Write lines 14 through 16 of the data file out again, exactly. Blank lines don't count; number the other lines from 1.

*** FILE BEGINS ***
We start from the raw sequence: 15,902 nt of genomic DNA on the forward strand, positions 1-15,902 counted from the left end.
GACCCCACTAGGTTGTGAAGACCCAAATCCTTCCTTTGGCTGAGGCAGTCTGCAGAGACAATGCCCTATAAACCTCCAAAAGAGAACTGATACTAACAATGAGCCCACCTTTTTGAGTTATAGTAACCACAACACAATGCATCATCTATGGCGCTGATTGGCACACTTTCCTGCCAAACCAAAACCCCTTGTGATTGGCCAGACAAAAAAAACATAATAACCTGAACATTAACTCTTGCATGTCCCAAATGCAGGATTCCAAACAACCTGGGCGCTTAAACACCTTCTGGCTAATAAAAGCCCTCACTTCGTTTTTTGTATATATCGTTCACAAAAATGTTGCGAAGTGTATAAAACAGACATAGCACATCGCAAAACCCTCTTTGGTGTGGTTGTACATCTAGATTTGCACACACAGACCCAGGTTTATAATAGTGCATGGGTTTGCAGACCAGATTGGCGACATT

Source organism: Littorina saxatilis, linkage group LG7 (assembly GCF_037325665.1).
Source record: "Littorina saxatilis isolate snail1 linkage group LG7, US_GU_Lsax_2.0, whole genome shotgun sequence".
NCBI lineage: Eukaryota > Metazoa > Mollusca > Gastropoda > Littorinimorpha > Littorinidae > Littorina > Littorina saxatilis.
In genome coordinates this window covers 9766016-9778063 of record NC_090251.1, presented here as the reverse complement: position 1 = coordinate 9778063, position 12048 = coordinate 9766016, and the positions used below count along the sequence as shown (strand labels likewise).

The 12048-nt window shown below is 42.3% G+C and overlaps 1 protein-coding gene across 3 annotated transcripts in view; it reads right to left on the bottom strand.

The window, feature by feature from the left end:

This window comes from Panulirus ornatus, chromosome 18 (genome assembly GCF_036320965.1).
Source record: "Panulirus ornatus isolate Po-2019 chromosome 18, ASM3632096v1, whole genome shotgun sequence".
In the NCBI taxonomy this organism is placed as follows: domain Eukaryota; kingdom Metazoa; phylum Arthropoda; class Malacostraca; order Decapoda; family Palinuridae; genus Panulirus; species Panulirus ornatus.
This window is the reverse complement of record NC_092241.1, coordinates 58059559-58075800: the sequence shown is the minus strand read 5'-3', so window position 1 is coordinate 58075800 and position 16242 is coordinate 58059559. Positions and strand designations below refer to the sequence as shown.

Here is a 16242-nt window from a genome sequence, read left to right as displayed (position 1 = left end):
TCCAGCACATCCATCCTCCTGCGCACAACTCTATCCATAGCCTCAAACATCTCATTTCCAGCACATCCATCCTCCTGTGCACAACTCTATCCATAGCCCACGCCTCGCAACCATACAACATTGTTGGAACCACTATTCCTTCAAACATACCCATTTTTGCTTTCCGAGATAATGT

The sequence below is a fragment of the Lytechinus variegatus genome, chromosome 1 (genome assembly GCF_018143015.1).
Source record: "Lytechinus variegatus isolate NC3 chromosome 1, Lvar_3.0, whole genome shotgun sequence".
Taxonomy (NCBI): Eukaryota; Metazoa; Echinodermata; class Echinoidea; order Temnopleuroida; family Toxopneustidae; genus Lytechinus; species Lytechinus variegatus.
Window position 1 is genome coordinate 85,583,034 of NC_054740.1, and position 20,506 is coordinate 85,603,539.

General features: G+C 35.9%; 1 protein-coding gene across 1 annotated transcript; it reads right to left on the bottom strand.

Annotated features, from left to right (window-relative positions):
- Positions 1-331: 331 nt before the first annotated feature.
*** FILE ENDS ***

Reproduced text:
TCCAGCACATCCATCCTCCTGCGCACAACTCTATCCATAGCCTCAAACATCTCATTTCCAGCACATCCATCCTCCTGTGCACAACTCTATCCATAGCCCACGCCTCGCAACCATACAACATTGTTGGAACCACTATTCCTTCAAACATACCCATTTTTGCTTTCCGAGATAATGT

The sequence below is a fragment of the Lytechinus variegatus genome, chromosome 1 (genome assembly GCF_018143015.1).
Source record: "Lytechinus variegatus isolate NC3 chromosome 1, Lvar_3.0, whole genome shotgun sequence".